• Hamamoto D.T.
      • Simone D.A.
      • Wilcox G.L.
      Mechanism of cancer pain.
      Interestingly, it has been found in a murine model that anti-NGF antibody (which can also target proNGF) decreases pain induced by bone metastasis of prostate cancer cells,
      • Halvorson K.G.
      • Kubota K.
      • Sevcik M.A.
      • Lindsay T.H.
      • Sotillo J.E.
      • Ghilardi J.R.
      • Rosol T.J.
      • Boustany L.
      • Shelton D.L.
      • Mantyh P.W.
      A blocking antibody to nerve growth factor attenuates skeletal pain induced by prostate tumor cells growing in bone.
      • Jimenez-Andrade J.M.
      • Ghilardi J.R.
      • Castaneda-Corral G.
      • Kuskowski M.A.
      • Mantyh P.W.
      Preventive or late administration of anti-NGF therapy attenuates tumor-induced nerve sprouting, neuroma formation, and cancer pain.
      and a humanized monoclonal antibody (Tanezumab) has already entered clinical trials for its analgesic activity in chronic and acute pain.
      • Cattaneo A.
      Tanezumab, a recombinant humanized mAb against nerve growth factor for the treatment of acute and chronic pain.
      Therefore, targeting proNGF could also have an additional positive effect in prostate cancer by reducing metastasis-induced pain.
      In conclusion, we found that proNGF is overexpressed in human prostate cancer, it correlates with Gleason score, and its production by cancer cells can potentially drive axonogenesis. Thus, the value of proNGF as a clinical biomarker for prognosis and as a therapeutic target to inhibit nerve infiltration in prostatic cancer should be further investigated.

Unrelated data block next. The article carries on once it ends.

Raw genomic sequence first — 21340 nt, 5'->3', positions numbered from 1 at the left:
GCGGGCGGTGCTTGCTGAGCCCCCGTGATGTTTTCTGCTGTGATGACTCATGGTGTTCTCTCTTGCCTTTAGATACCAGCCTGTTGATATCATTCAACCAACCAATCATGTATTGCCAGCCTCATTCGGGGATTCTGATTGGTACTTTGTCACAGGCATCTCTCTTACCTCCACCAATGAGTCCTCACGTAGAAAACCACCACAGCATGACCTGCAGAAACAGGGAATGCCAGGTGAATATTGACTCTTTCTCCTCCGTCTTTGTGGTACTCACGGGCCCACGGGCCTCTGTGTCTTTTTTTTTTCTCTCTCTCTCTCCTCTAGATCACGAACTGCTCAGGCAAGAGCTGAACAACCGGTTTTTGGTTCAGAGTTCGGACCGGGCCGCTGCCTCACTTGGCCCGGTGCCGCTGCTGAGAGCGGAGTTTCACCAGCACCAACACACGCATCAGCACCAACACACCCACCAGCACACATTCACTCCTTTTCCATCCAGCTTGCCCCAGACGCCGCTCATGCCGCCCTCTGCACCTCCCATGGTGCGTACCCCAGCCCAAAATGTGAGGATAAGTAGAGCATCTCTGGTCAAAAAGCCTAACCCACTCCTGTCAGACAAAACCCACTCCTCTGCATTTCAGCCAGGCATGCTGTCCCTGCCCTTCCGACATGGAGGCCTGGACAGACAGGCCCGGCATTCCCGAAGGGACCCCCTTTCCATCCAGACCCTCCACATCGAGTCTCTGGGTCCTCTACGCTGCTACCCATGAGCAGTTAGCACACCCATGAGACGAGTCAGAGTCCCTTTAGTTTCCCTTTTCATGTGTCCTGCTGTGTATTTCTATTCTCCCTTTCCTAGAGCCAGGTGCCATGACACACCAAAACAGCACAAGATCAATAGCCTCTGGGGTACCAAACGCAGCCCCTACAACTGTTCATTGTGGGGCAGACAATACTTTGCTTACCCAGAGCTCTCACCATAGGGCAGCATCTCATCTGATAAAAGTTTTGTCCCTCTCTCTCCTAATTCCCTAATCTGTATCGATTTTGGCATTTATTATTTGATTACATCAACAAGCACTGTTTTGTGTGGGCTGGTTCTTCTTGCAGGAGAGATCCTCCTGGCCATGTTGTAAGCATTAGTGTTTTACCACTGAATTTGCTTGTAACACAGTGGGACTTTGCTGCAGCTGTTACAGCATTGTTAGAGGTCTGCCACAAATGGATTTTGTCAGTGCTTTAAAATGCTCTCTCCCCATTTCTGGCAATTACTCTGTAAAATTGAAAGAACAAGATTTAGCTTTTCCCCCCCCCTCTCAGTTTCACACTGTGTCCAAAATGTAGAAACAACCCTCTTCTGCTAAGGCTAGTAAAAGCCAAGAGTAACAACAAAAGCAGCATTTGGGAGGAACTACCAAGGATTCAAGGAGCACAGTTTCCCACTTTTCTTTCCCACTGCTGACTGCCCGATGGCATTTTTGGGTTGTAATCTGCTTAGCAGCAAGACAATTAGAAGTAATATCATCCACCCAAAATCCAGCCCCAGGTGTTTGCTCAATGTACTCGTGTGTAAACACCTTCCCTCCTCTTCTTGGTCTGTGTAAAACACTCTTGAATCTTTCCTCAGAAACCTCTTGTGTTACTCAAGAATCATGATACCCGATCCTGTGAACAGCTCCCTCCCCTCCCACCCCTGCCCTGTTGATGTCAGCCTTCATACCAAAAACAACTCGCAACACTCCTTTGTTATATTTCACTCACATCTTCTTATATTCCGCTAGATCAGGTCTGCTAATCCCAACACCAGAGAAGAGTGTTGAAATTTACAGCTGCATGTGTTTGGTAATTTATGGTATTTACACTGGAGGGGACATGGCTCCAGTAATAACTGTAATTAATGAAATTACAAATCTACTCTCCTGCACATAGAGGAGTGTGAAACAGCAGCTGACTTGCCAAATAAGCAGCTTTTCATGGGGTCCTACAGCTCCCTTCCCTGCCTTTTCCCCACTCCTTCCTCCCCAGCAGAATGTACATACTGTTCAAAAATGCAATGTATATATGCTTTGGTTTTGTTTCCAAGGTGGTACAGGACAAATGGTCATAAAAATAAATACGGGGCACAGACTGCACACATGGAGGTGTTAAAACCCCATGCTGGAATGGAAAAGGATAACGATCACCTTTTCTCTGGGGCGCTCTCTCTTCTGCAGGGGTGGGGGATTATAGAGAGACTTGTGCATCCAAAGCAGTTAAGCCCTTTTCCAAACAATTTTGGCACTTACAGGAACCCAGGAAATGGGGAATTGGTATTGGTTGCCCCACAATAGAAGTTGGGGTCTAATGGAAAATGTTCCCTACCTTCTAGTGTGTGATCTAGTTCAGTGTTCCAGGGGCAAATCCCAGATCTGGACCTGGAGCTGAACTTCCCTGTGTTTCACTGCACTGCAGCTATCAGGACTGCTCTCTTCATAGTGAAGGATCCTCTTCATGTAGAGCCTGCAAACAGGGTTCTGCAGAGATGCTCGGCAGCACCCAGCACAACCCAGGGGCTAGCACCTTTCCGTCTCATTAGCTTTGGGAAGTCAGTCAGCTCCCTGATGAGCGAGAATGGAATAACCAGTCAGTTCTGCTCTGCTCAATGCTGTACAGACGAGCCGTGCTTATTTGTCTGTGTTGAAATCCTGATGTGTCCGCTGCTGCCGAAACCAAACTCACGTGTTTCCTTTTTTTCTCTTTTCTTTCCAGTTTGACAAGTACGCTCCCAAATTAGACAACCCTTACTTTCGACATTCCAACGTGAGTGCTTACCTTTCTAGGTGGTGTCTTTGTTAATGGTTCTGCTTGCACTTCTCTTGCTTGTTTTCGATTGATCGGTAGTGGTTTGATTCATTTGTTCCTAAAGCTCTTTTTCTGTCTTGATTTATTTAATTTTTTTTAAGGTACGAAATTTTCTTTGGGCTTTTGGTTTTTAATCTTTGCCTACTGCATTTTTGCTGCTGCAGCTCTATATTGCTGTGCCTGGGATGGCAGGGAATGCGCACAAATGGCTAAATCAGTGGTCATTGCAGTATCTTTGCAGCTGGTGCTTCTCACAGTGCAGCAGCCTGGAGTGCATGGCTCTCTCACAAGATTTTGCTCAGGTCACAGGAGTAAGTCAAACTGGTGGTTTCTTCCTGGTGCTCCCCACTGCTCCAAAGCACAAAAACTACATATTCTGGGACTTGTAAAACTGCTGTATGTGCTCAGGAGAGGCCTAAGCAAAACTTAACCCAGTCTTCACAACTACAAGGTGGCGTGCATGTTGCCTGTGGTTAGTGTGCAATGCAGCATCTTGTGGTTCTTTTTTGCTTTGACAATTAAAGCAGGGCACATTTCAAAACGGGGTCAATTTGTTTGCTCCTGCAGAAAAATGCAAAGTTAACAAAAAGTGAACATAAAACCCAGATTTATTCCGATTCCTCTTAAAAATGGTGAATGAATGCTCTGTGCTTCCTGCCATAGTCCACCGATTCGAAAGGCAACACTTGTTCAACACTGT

Acknowledgments

      We thank Sheridan Keene for excellent technical assistance and Benoni Boilly (University of Lille) for critical reading of the manuscript.
      Y.D. performed the IHC; tissue slide analysis, grading, and scoring were performed by M.M.W. and confirmed by H.H. and R.T.; J.P. performed the in vitro experiments and prepared all figures; P.J. contributed to neuronal cell cultures; L.L. performed statistical analyses; D.B. contributed to cell culture and protein extraction; H.H. conceived and supervised the study with significant input from S.R. and R.A.B.; H.H. and J.P. drafted the manuscript, which was read and approved by all co-authors.

      Supplemental Data

      • Supplemental Figure S1

        Digital analysis of precursor of nerve growth factor (proNGF) labeling versus cell density of panels presented in Figure 1. Specimens in Figure 1 are representative of benign prostate hyperplasia (BPH) (A and B), Gleason 3+3 cancer (C), Gleason 4+4 cancer (D), Gleason 4+5 cancer (E), and Gleason 4+4 cancer (F). Quantification of proNGF staining indicates a higher proNGF level in D–F compared with A–C. Cell density measurements reveal a similar number of cells per unit area in all panels (A–F). Therefore, on a per cell basis, there is more proNGF staining in D–F (prostate cancer of high Gleason score) than in C (low Gleason score) and A and B (BPH). Box and whisker plots were generated from the data using BoxPlotR software. Center lines show the median value, boxes indicate the 25th and 75th percentiles, and whiskers extend 1.5 times the interquartile range from the 25th and 75th percentiles. See Digital Analysis of proNGF Labeling.

      • Supplemental Figure S2

        Co-localization between precursor of nerve growth factor (proNGF) and nerve fibers. Double labeling was performed for proNGF (brown) and the neuronal marker PGP9.5 (red). Nerve fibers (red, arrows) are observed in tumors with high level of proNGF (brown) (A), whereas they are not detected in tumors with low level of proNGF (B). See Double Immunostaining.